PINTO:  Dean, he lost traction and credibility today with his whole mailbox fiasco.  He tried to imply in cross-examination that Scott had leased that mailbox for Trade Corp (ph), not for his own personal use, for correspondence with his mistress, but for his business because his checks were missing.  He wasn‘t getting his company records.  He was losing checks.  Well, we come to find out in fact he rented that mailbox December 22, a month before...

ABRAMS:  We‘re getting to that in the next block...

PINTO:  ... so he lost...

ABRAMS:  Lisa...

PINTO:  ... kudos in front of the jury.

ABRAMS:  ... I‘m going to let you make that point coming up in a minute because that‘s what we are going to discuss in a minute.  Trent, Lisa and Dean stick around.

Coming up—the prosecution has already called a lot of witnesses to focus on seemingly minor details in the case.  We‘re also going to ask is the testimony too detailed for the jury?  Are they losing the jurors?

And the search for a missing pregnant woman—she was last seen in a Salt Lake City park getting ready to go jogging.  We will talk to one of the detectives leading the search. 

Later, the D.A. in the Michael Jackson case is so upset with the media attention he now admits he‘s sending out letters to people telling them they might be called as witnesses so they can‘t talk to the reporters.  Is that prosecutorial misconduct? 

Your e-mails abramsreport@msnbc.com.  I‘ll respond at the end of the show.

(COMMERCIAL BREAK)

ABRAMS:  Coming up, more detailed testimony about what police found investigating Laci Peterson‘s disappearance, but is it too much for the jury to follow?  Could all the details backfire on the prosecution? 

(COMMERCIAL BREAK)

ABRAMS:  We‘re back talking about the Laci Peterson case.  There have been a whole slew of witnesses who have been testifying.  Some of them to minor points.  Some of them not so minor.  We just talked about the latest testimony.  Before that, some of the witnesses testified, Detective David Hawn, for example, said that while searching the Peterson home in February 2003 he found a small piece of concrete in the dining room, but then admitted on cross-examination the envelope holding the evidence is marked living room.  The defense again attacking the quality of the police investigation.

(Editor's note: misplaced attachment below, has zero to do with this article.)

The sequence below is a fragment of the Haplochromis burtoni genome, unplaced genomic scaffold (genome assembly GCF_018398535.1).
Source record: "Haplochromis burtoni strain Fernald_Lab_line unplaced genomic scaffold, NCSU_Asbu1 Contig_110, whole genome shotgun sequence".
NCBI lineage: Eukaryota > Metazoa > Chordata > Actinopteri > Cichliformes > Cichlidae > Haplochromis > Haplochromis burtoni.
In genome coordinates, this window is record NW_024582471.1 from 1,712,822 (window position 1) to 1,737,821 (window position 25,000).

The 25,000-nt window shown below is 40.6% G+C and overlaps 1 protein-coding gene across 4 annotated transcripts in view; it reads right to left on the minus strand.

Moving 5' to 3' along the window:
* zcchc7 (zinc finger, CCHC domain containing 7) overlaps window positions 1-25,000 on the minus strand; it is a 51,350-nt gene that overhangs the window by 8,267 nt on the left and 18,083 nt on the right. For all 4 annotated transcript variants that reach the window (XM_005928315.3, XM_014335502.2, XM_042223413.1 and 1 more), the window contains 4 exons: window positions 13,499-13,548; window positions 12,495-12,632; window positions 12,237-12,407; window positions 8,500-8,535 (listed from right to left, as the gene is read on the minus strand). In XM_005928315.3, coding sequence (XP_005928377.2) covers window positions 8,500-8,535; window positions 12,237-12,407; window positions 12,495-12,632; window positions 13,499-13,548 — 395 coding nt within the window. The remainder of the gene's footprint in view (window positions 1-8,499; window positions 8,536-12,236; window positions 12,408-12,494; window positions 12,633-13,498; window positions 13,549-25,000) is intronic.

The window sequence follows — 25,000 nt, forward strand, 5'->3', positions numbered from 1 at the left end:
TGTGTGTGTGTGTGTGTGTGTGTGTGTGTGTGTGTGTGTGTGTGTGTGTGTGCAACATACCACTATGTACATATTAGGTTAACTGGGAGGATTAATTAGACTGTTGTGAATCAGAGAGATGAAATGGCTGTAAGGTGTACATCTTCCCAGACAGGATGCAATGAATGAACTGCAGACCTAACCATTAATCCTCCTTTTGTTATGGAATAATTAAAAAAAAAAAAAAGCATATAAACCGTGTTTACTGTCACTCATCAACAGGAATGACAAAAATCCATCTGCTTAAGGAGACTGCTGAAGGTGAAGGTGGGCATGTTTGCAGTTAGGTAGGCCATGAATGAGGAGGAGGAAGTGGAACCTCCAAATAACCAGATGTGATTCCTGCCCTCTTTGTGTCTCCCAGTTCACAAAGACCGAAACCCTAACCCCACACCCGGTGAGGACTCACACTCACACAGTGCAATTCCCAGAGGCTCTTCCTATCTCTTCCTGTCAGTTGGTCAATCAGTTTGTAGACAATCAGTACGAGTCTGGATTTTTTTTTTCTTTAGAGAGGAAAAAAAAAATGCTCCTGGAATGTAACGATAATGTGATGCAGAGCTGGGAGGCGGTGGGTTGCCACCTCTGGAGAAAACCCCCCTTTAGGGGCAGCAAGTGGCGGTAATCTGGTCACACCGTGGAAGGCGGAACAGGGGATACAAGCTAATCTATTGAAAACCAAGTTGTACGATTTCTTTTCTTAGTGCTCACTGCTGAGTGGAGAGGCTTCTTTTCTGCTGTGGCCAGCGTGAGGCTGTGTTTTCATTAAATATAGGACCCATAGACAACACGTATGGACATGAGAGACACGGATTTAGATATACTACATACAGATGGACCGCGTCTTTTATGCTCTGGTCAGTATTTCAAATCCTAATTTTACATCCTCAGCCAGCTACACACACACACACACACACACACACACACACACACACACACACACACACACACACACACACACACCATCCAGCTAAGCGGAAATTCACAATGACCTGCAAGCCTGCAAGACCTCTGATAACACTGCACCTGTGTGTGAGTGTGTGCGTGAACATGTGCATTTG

Then there was Veronica Holmes.  She was in charge of compiling a list of sex offenders and parolees in the Modesto area.  She also photographed the demonstration of a woman for the prosecution used to show that Laci could have fit into her husband‘s toolbox and boat without being noticed.  Again—and then before lunch, Dr. George Hrusa, he analyzed a blade of grass saying it was very common in California.  The significance of his testimony unclear at this time.

All right.  Lisa Pinto, you wanted to make a point about what you think is some of the most important testimony.  Go ahead. 

PINTO:  Yes.  Geragos essentially lied to the jury today when he suggested on cross-examination that the reason that Scott had leased that mailbox was for Trade Corps because Trade Corps (ph) had been having checks stolen while in fact he leased that box December 22, which was a full month before the checks were stolen.  So he actually in essence lied to the jury. 

He‘s losing traction.  He‘s losing credibility.  He‘s asking sleazy

questions that are immediately—when an objection is made by the

prosecution they‘re sustained.  He‘s being sarcastic.  I don‘t think this

is working.  He is desperate to keep the pliers out.  He is desperate to